The Agency of Natural Resources this week hosted a virtual public forum about climate change in Vermont, and it focused in on discussions of the Global Warming Solutions Act (GWSA) and carbon emission reduction targets.
Julie Moore, the secretary of the agency, co-hosted the event and provided an update on the Vermont Climate Council and its forthcoming Climate Action Plan.
Among the climate goals discussed were returning carbon emission levels to only 20 percent what they were in 1990 by the year 2050.
“We have to achieve a roughly three-and-a-half million metric ton reduction over the next nine years. So quite a bit a work lies ahead of us,” Moore said.
Jane Lazorchak, the state’s Global Warming Solutions Act director, who hosted along with Moore, said 45 percent of Vermont’s emissions come transportation, 30 percent from thermal heating, and 12 percent from agriculture. As a result, the state believes electric vehicles are a key component of reducing CO2.
“If transportation is emitting the most then we’ll be required to look and cut the most emissions from that sector,” Lazorchak said.
Another goal is to achieve “net-zero emissions by 2050 across all sectors,” which means that any remaining carbon output must be sequestered through methods such as planting more forests.
Lazorchak said she’d like to see more Vermonters get involved in climate policy.
“It’s also thinking about how we engage with the Vermont public all along the way to co-create the Climate Action Plan, so that we have the resulting buy-in that we need to implement such an ambitious plan,” she said.
In particular, the hosts mentioned using educational outreach to students to inform them about what’s taking place with climate change policy in Vermont and elsewhere.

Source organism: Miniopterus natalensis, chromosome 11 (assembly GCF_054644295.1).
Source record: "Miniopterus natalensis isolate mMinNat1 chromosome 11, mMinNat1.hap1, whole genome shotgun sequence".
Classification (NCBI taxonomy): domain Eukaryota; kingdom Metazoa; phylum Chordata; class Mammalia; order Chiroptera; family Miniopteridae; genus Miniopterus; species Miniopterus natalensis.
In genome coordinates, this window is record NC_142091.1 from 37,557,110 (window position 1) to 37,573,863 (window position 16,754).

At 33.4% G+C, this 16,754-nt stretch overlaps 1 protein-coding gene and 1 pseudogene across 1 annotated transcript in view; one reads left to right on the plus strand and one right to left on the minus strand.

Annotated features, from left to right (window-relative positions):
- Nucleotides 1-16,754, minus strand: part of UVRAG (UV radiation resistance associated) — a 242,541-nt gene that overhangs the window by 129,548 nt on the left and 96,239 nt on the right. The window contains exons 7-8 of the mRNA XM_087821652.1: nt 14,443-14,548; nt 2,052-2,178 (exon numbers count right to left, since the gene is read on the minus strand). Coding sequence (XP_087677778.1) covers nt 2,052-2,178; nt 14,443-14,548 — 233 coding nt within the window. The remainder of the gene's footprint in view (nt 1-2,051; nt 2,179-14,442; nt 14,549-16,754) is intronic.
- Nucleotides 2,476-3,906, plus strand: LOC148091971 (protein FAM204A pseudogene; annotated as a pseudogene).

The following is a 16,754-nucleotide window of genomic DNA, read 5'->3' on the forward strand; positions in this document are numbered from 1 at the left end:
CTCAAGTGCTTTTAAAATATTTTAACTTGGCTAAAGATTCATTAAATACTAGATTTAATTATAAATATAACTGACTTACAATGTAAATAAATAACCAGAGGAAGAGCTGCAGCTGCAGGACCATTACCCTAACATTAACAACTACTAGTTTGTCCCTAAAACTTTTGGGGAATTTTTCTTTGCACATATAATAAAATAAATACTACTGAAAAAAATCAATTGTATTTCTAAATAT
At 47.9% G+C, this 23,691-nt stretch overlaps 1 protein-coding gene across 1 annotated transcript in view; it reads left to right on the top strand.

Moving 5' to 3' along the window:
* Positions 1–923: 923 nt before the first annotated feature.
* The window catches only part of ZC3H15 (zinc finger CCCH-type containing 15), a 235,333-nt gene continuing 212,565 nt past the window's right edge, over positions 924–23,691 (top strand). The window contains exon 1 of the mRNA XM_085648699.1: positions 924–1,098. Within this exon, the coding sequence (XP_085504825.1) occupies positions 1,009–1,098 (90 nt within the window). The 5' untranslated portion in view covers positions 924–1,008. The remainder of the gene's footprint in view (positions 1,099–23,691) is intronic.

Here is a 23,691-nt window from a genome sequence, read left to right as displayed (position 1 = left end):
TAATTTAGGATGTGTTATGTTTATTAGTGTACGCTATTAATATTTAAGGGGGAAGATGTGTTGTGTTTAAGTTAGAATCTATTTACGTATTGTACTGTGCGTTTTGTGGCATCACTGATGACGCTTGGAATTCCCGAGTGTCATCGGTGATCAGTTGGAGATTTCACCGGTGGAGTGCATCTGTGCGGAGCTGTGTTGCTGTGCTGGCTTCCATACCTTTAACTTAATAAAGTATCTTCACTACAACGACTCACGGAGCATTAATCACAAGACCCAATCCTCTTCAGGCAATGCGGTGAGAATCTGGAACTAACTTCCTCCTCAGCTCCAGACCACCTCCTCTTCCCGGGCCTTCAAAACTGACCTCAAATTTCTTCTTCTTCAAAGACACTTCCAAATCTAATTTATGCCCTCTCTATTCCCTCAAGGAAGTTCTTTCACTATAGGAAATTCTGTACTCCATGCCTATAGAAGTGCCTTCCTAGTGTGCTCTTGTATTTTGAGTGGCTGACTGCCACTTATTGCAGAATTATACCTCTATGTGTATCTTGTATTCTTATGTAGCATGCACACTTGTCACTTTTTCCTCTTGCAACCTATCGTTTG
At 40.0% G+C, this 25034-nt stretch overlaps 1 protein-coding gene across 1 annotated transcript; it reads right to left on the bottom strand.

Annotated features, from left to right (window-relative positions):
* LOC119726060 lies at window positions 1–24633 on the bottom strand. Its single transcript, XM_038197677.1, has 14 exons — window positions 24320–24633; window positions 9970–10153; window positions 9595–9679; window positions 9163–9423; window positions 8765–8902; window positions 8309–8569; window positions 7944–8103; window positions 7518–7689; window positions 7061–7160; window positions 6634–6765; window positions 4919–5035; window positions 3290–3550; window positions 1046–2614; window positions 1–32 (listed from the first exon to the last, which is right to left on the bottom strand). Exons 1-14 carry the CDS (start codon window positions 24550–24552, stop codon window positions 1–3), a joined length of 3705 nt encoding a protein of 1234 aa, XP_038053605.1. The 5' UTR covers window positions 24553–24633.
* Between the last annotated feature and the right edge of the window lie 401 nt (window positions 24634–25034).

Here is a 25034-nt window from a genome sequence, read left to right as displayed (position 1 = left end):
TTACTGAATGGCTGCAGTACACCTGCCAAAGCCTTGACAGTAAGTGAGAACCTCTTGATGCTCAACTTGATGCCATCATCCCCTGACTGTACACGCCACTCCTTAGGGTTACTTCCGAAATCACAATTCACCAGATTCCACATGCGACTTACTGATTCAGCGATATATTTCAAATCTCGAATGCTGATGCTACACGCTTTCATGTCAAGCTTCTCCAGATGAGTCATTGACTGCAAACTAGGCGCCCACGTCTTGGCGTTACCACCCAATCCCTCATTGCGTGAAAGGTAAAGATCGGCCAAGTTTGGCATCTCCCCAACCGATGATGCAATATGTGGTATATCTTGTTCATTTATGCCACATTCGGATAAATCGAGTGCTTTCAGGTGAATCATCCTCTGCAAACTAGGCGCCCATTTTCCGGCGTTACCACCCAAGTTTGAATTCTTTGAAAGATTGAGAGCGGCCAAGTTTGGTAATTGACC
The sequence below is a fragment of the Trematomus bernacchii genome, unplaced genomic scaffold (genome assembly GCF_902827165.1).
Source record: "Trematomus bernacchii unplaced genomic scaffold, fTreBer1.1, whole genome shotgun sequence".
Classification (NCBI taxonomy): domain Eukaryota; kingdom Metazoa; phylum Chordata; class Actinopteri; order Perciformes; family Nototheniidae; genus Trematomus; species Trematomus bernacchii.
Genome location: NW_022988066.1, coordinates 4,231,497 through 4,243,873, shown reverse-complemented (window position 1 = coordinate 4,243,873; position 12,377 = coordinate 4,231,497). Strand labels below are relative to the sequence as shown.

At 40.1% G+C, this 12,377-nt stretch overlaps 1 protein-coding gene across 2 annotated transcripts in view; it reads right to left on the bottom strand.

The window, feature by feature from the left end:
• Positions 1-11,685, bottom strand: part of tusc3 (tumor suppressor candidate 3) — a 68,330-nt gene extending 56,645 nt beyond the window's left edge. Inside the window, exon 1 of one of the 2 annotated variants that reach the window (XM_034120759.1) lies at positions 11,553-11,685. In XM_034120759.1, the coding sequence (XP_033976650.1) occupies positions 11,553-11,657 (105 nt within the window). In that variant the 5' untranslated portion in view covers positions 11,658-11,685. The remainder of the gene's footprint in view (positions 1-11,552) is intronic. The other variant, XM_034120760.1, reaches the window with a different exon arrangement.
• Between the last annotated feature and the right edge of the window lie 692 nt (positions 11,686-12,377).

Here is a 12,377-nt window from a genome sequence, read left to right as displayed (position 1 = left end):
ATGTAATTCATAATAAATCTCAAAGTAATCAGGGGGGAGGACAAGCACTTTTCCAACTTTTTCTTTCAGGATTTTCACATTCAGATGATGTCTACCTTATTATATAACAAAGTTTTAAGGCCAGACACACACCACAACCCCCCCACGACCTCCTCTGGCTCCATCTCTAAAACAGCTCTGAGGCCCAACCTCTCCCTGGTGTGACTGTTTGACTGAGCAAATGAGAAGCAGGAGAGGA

Moore noted that the $7 billion fiscal year 2022 budget now before the governor includes large financial commitments to climate causes.
“There are about $65 million in total investments related to climate action, including $7.4 million for electric vehicle incentives and vehicle repair incentives; $20 million for community work around weatherization, with an emphasis on lower-income Vermonters and their homes; [and] $20 million to help with the development of community-scale renewable energy, particularly solar systems, as well as fuel-switching in individual homes and buildings.”
Moore acknowledged that pushing for more expensive green energy would be a challenge.
“It’s certainly one of the challenges facing the Climate Council,” Moore said. ” … The council will also be looking at the costs. A significant component of the work that we’ve contracted for is economic modeling to get at those numbers because it’s a very important point.”
She added that “changes in individual behavior” will be necessary for the state to reach its emission reduction goals, and that incentives can be used to help move things ahead.
Lazorchak said she expected to have useful data on costs by fall.
“It’s all been at the front and center of everybody’s minds right now, and that economic modeling, unfortunately, won’t be available until the fall. But we do have some preliminary analysis to fall back on and be thinking about from previous bodies of work,” she said.
Lazorchak noted the adoption of electric cars has been going slowly due to cost — low-end EVs start at around $30,000 for a new model — but the state’s target remains high.
“We currently have 4,000 EVs on the road, but by most numbers we need north of 10 times that by 2025,” she said.